The north side of the 1400 block of West Broadway is having a problem with graffiti.
The problem began in 2013 when a planned mural on one two-storey building just never materialized.
Most taggers seem to respect finished murals. Murals that are never finished—apparently not so much.
The result has been a cycle of taggers tagging and building management overpainting.
The pictures represent just a recent snapshot, beginning with building management painting over graffiti tags the height of and half the length of the wall. That was on April 11.
Three days later, on April 14, the sun rose over the new tag someone had thrown up overnight.
It doesn’t even look like an elephant taking a whiz. It looks exactly like what it is—a drain pipe.
Actually it looks like a photograph of a drain pipe and one that I’m disinclined to waste.
“The elephant in the room” is a phrase that refers to a thing so obvious it goes without saying.
In a new play about British street artist Banksy and how he made an American street person that much more homeless…the thing that goes without saying in the play is its real-life homeless central character.
And that, it seems to me, just adds insult to the original injury.
The play, called The Room in the Elephant, by playwright Tom Wainwright, fictionalizes the true story of how Tachowa Covington, an American street artist in Santa Monica, built a life for himself on the margins of society.
First off, this accident happened two weeks ago—April 4—at the intersection of 15th Avenue and South Granville Street. It’s taken me that long to get the photos which were taken by a friend (thank you).
At first glance, this photo made me think of how many times as a cyclist I’ve taken my eyes off the traffic around me to gawk at the advertising in the window of La Vie en Rose—I don’t know why, I don’t even wear a bra.
The point of impact on the sedan was on the passenger side. I’m told the collision occurred during the morning rush on South Granville; that the sedan somehow interacted with a truck and, like a billiard ball, came to a rest on the sidewalk a few inches shy of kissing the building.
This panorama photo looks east down the alley on the south side of West Broadway. My back is to the alley on the east side of Granville Street. Closest to the viewer on their right-hand side is the back of Fire Hall No. 4 and beside that is the back of the Firehall Vancouver Public Library branch.
On the other side of the alley is the back of Jordans, a large, family-owned, furniture store.
This is Zen, a cuddly dog with his cuddly toy dog, calmly waiting for his owner this morning outside the McDonalds at Broadway and Granville. Zen was tail-waggingly happy to greet each and every person coming out of the restaurant.
Friendly! Or was it because we all smelled like Egg McMuffins?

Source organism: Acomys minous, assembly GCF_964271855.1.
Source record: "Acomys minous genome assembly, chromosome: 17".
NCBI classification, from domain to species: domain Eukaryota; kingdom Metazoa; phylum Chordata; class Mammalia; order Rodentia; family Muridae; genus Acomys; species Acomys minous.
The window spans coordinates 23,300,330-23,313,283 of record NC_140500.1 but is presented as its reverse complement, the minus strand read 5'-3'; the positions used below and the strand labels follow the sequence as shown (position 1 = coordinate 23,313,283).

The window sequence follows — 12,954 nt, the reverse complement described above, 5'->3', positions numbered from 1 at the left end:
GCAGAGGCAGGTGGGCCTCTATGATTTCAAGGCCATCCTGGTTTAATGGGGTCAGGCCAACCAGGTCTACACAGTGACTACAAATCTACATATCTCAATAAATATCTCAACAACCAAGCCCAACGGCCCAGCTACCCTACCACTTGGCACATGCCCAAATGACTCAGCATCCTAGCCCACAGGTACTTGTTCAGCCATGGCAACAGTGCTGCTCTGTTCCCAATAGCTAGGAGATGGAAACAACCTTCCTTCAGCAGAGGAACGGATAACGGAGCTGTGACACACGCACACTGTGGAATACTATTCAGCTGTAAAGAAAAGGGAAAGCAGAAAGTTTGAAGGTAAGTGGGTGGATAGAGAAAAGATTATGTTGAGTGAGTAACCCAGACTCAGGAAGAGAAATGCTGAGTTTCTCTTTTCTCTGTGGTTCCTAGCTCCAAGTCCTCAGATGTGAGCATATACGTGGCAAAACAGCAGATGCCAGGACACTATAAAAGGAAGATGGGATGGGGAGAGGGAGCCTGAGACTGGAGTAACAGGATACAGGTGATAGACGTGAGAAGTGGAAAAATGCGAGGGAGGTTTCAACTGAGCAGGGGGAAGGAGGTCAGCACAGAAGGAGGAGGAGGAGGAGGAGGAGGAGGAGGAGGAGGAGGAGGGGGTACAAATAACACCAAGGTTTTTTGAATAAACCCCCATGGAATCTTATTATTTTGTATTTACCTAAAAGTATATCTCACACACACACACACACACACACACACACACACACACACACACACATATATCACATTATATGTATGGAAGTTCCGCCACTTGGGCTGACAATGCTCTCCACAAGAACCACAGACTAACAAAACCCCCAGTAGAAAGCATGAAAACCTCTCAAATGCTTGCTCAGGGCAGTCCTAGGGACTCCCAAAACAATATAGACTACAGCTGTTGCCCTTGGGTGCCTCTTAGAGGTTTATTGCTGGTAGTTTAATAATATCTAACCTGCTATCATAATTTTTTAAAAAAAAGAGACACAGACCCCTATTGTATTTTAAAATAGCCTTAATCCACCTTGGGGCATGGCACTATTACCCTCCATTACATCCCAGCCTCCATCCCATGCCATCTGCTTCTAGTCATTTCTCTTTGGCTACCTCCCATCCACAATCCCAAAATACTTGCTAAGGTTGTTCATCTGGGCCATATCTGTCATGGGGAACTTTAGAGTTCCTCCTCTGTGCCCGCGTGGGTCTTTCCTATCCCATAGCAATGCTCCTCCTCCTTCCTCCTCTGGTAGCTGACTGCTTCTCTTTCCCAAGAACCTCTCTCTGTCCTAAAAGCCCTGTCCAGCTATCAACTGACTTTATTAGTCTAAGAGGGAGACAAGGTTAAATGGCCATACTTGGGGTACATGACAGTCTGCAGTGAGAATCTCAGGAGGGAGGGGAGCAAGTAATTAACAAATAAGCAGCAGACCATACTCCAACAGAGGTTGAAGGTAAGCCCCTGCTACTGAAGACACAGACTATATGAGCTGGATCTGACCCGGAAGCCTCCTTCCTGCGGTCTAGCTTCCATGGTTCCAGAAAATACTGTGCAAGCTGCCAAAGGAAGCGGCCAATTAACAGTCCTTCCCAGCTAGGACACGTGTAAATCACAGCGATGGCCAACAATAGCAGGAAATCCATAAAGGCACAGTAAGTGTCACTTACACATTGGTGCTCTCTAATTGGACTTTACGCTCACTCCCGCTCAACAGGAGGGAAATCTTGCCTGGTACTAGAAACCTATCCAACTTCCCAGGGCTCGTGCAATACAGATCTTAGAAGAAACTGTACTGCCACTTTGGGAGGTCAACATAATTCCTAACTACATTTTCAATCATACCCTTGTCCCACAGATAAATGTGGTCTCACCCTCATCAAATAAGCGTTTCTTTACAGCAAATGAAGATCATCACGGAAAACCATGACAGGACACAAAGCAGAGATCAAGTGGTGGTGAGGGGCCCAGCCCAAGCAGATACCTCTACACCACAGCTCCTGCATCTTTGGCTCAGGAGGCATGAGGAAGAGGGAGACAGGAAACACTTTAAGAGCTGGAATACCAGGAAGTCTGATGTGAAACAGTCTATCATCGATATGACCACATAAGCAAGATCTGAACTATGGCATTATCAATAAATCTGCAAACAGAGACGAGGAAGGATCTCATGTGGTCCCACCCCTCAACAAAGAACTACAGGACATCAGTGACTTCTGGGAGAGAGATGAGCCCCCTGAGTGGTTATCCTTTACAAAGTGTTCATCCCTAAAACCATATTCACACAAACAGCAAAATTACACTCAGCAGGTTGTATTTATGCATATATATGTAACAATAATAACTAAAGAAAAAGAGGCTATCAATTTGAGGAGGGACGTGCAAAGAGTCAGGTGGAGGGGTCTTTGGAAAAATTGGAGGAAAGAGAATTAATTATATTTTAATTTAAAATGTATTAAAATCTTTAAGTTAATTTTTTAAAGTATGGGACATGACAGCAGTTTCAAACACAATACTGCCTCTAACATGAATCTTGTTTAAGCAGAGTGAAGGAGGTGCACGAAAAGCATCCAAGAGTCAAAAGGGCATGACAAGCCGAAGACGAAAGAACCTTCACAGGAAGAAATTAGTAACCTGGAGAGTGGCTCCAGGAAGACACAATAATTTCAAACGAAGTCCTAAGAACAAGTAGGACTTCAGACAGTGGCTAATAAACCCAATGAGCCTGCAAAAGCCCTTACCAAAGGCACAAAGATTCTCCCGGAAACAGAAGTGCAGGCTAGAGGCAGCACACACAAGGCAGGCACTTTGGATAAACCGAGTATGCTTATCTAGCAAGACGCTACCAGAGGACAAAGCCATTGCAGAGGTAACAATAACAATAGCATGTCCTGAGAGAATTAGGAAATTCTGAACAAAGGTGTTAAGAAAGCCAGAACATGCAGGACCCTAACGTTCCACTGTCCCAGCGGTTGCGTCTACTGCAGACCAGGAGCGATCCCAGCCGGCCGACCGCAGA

Spring means fresh landscaping opportunities.
Where the new generation of multi-unit pedestal towers are concerned, the law apparently specifies a footprint that’s just shy of putting the building’s front entrance right on the sidewalk. This doesn’t give landscapers a lot of canvas to work with and often they’re reduced to just pegging a handful of flowers into a few thin ribbons of dirt.
That’s about the sum of what a landscaper was able to do around the entrance of a pedestal tower on the southeast corner of Spruce Street and West Broadway Avenue. Just a weak show of small yellow flowers, but for one—the one pictured above. The flower that’s obviously in charge!
Today another panhandler showed me what it’s all about—what the majority of his proceeds went towards buying.
He calls it “down”, but by any other name it’s still supposed to be two flaps of heroin.
Two flaps of “number one”, my friend insisted. Twenty dollars each, he said, but not for him—he got it two for $30!
Such a bargain.
He tells me that as soon as his employment insurance cheques start rolling in—in two weeks, he hopes—he’s enrolling in a methadone drug treatment program.
We all wish him luck with that I’m sure.
The contents may be nothing to sneeze at (I was tempted) but it was the origamilike packaging they waste on this shit that really caught my eye. Who would have the time and patience to fold each one of these?
A person might feel nervous right now if they lived in San Francisco and owned a Smart Car.
In the early morning of April 7, three or four Smart Cars in San Francisco were either tipped, flipped, or upended. A witness to one of the tippings reportedly told police it took six to eight people to lift the little 740-kilogram vehicle onto its rear end.
This so-called spree of Smart Car tipping in the California Bay hardly rates as either a fad or a crime wave, yet it is attracting an incredible amount of international media attention.